This covering as the name suggests is largely designed to protect the device by dampening the shock from impacts, however as the covering on these is made from a comparatively hard rubber the amount of dampening protection will not be as much as on those that have a softer, more spongy covering. On the flip side less dirt and dust collects on this harder rubber and it will most certainly be more durable and last longer without perishing.

On top of the protection aspect, this rubber coating also brings with it a number of other benefits. This includes offering more grip than than you would otherwise get from a the hard and smooth shell underneath, although once again because it is quite hard this effect is not as great as those with a soft rubber coating.

The rubber also acts as a sound dampener and is not as shiny as exposed plastic or metal and thus is less reflective, both of which help to keep you from exposing your position or prevent you from accidentally frightening away birds and other wildlife. Important features for some birders, hunters and especially on some walking safaris where even the slightest noise can potentially ruin a once in a lifetime sighting.

Levenhuk Energy PLUS 8x25 Binoculars in the handChassis
Levenhuk describe the "shell" as being made from "shockproof plastic", which I will take to mean that they are made like most in this price range from a polycarbonate plastic.

Whilst I won't deny that I prefer a magnesium or aluminium shell, plastic ones do have some advantages apart from being cheaper to make, they are generally lighter and whilst they may not be quite as luxurious or as tough as the more exotic materials, if well made they are generally strong enough to easily cope with most normal day to day bumps and knocks.

Fog & Waterproof
The bodies on the Levenhuk Energy Plus binoculars are completely sealed making them waterproof and whilst they do not specify a recognized standard they do go on to say that they are completely waterproof to a depth of 3 feet for one minute.

Remember a fully sealed shell also prevents small particles from entering the instrument, which can be every bit as important tin dry and dusty locations.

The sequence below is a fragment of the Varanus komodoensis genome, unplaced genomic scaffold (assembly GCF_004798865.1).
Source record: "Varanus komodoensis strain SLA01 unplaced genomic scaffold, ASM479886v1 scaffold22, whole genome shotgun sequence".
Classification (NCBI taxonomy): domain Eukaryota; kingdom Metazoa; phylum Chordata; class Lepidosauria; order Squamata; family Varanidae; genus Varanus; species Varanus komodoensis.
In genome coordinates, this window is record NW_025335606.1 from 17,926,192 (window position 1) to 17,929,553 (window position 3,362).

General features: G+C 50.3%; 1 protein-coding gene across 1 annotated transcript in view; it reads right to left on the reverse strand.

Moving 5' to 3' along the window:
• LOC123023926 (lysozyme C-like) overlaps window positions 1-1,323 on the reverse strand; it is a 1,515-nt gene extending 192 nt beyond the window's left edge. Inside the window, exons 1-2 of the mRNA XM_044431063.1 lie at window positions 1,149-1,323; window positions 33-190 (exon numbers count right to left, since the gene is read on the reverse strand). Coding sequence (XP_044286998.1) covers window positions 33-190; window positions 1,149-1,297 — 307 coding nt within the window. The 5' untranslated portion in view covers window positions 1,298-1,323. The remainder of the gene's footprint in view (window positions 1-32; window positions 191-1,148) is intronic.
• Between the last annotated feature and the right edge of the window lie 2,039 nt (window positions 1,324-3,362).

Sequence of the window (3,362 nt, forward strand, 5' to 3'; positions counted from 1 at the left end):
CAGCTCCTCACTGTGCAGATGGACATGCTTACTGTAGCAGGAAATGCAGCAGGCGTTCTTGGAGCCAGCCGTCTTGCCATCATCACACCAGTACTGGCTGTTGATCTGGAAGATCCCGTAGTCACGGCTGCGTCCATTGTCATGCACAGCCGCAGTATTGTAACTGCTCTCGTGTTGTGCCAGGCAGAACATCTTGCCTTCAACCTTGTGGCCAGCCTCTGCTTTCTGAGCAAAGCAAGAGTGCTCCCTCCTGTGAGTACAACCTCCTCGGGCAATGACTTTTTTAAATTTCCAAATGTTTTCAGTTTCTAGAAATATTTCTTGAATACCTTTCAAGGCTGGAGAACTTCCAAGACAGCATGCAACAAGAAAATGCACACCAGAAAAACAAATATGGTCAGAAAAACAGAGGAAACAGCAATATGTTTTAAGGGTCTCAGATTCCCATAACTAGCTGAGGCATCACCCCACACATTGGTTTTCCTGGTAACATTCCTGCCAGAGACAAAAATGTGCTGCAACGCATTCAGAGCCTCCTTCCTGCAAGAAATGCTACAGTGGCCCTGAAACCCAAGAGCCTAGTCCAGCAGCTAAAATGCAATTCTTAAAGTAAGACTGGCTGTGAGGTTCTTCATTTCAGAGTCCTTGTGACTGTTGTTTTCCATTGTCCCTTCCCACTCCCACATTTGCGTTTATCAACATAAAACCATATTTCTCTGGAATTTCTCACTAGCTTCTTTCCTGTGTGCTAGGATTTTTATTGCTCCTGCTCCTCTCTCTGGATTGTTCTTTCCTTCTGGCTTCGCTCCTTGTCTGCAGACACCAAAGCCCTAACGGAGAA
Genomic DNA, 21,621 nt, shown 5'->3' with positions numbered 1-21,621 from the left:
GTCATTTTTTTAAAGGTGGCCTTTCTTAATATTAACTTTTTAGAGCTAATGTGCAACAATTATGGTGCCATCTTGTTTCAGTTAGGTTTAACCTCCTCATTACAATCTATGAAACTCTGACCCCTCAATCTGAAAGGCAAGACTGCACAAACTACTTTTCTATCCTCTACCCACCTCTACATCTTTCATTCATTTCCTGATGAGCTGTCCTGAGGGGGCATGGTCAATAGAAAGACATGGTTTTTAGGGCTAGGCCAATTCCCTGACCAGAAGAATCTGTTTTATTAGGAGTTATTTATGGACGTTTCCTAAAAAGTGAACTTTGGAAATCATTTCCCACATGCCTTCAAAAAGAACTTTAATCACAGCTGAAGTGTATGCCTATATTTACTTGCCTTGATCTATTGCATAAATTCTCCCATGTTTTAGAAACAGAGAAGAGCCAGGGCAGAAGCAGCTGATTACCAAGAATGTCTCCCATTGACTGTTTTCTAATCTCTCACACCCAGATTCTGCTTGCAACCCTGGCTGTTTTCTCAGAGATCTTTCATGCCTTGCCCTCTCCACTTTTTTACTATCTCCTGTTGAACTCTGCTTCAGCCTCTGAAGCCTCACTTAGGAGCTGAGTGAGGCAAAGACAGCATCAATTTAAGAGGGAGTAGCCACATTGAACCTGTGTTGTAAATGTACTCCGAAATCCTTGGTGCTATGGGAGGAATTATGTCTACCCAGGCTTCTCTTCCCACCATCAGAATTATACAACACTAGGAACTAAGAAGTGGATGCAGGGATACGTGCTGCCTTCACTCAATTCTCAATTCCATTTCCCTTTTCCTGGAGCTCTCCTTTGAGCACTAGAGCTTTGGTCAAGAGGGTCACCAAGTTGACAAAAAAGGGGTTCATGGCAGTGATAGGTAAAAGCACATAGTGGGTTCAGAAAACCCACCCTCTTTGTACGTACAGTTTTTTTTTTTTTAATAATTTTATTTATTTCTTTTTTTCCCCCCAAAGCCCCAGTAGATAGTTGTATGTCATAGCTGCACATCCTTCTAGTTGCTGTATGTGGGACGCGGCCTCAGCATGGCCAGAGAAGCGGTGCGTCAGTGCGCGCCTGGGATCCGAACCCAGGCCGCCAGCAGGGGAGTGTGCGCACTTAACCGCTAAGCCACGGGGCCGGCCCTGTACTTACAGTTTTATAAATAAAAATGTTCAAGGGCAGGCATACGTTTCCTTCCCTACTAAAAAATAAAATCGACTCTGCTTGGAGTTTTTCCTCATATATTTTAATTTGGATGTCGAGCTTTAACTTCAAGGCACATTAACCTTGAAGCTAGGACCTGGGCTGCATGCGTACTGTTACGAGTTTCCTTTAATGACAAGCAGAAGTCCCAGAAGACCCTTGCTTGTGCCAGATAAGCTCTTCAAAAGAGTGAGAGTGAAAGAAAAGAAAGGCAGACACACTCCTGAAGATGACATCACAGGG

By removing all internal air and replacing it with a dry gas (probably nitrogen) during the manufacturing process, the internal optics are also protected from fogging up which often occur to unprotected devices when you get a rapid temperature change.

Inter-Pupillary Distances (IPD)
To adjust the eye-cups to equal the distance between your two eyes, as with almost all bins, you simply open and close the hinge on the Energy PLUS. The minimum IPD that can be achieved with these is 5.7cm and the maximum is 7.1cm.

Whilst the minimum is a little way off from being the closest I have seen, this range is fairly standard and should be sufficient for the vast majority of people out there including children as well as some women who sometimes have eyes set a little closer than your average adult male.

Focus Wheel on the Levenhuk Energy PLUS 8x25 Binoculars

With a diameter of 27 millimeters and being 20 millimeters wide, I would describe the centrally located focus wheel as large for a compact binocular, indeed it is almost the same size as some I have see on full sized binoculars. This larger size, along with the deeply deeply grooved rubber track that runs around it, makes it nice and easy to find, reach and turn (even whilst wearing winter gloves). So whilst it does help with the overall dimensions or weight of the instrument, it is in my opinion a big improvement on the sometimes tiny wheels found on many compacts that can be quite difficult to accurately operate, especially if you have large hands or with gloves on.

Diopter Adjustment on the Levenhuk Energy PLUS 8x25 BinocularsThe body of the wheel looks to me to be made from the same plastic as the rest of the body and whilst this may not exude the same level of class or be as tough as metal ones, the action was nice and smooth, without any free play or sticky points taking it from the extremes of close focus right through to infinity.